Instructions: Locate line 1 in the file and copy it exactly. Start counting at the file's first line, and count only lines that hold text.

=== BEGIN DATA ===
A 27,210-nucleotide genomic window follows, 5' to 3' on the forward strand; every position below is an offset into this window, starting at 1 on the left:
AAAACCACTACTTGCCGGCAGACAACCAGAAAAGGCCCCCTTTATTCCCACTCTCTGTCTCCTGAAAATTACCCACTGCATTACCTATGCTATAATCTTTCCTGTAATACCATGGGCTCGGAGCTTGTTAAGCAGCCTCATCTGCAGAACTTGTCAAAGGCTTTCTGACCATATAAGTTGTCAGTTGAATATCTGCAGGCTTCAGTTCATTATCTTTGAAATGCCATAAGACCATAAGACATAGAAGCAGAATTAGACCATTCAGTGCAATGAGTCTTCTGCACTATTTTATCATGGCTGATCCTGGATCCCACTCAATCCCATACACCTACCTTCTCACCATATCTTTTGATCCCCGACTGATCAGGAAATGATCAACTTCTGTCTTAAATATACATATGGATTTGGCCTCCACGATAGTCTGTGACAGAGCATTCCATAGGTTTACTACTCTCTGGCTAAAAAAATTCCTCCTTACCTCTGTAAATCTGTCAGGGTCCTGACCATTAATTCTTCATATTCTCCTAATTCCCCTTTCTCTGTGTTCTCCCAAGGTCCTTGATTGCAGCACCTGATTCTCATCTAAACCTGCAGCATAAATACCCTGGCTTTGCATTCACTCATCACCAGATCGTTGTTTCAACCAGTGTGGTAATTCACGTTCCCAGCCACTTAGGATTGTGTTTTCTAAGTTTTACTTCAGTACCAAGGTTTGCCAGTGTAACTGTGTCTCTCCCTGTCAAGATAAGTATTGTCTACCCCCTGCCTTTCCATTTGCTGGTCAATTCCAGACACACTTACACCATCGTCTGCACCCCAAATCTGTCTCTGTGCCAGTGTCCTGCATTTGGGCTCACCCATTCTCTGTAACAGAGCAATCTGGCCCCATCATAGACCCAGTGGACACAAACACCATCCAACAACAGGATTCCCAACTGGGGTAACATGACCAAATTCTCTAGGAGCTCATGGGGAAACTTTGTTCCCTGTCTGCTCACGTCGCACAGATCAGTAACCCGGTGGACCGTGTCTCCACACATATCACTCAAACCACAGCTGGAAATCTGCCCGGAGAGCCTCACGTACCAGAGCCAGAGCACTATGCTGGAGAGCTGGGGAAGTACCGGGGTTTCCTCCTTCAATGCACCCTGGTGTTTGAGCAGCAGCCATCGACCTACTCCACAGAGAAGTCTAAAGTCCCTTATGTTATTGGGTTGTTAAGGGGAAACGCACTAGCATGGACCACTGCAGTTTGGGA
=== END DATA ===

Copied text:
A 27,210-nucleotide genomic window follows, 5' to 3' on the forward strand; every position below is an offset into this window, starting at 1 on the left: